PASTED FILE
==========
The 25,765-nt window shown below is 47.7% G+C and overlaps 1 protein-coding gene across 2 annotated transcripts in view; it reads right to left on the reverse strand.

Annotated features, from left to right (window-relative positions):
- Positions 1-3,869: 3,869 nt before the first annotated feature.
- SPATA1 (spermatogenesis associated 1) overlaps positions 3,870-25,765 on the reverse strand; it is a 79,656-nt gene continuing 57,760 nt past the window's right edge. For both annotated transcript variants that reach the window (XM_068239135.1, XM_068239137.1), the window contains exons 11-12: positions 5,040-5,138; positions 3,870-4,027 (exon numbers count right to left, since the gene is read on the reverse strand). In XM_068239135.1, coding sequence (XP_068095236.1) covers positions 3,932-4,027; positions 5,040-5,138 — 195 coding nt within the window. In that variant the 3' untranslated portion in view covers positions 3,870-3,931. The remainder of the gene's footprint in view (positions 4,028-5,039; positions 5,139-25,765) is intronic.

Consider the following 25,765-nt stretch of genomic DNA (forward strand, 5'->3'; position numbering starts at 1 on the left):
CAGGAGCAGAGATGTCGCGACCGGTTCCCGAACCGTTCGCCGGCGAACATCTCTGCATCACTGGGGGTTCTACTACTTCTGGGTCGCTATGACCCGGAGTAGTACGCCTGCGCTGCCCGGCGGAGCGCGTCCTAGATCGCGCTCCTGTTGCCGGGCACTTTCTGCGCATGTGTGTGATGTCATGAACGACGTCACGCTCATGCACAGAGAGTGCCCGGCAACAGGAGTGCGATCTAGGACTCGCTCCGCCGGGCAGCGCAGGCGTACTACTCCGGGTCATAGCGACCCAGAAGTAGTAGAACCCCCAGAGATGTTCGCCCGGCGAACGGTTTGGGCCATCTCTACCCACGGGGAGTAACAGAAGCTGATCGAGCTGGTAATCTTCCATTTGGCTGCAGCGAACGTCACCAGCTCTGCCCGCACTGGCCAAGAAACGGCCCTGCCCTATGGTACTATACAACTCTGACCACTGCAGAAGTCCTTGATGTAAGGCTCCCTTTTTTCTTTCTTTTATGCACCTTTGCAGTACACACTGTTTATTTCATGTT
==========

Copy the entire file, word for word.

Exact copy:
The 25,765-nt window shown below is 47.7% G+C and overlaps 1 protein-coding gene across 2 annotated transcripts in view; it reads right to left on the reverse strand.

Annotated features, from left to right (window-relative positions):
- Positions 1-3,869: 3,869 nt before the first annotated feature.
- SPATA1 (spermatogenesis associated 1) overlaps positions 3,870-25,765 on the reverse strand; it is a 79,656-nt gene continuing 57,760 nt past the window's right edge. For both annotated transcript variants that reach the window (XM_068239135.1, XM_068239137.1), the window contains exons 11-12: positions 5,040-5,138; positions 3,870-4,027 (exon numbers count right to left, since the gene is read on the reverse strand). In XM_068239135.1, coding sequence (XP_068095236.1) covers positions 3,932-4,027; positions 5,040-5,138 — 195 coding nt within the window. In that variant the 3' untranslated portion in view covers positions 3,870-3,931. The remainder of the gene's footprint in view (positions 4,028-5,039; positions 5,139-25,765) is intronic.

Consider the following 25,765-nt stretch of genomic DNA (forward strand, 5'->3'; position numbering starts at 1 on the left):
CAGGAGCAGAGATGTCGCGACCGGTTCCCGAACCGTTCGCCGGCGAACATCTCTGCATCACTGGGGGTTCTACTACTTCTGGGTCGCTATGACCCGGAGTAGTACGCCTGCGCTGCCCGGCGGAGCGCGTCCTAGATCGCGCTCCTGTTGCCGGGCACTTTCTGCGCATGTGTGTGATGTCATGAACGACGTCACGCTCATGCACAGAGAGTGCCCGGCAACAGGAGTGCGATCTAGGACTCGCTCCGCCGGGCAGCGCAGGCGTACTACTCCGGGTCATAGCGACCCAGAAGTAGTAGAACCCCCAGAGATGTTCGCCCGGCGAACGGTTTGGGCCATCTCTACCCACGGGGAGTAACAGAAGCTGATCGAGCTGGTAATCTTCCATTTGGCTGCAGCGAACGTCACCAGCTCTGCCCGCACTGGCCAAGAAACGGCCCTGCCCTATGGTACTATACAACTCTGACCACTGCAGAAGTCCTTGATGTAAGGCTCCCTTTTTTCTTTCTTTTATGCACCTTTGCAGTACACACTGTTTATTTCATGTT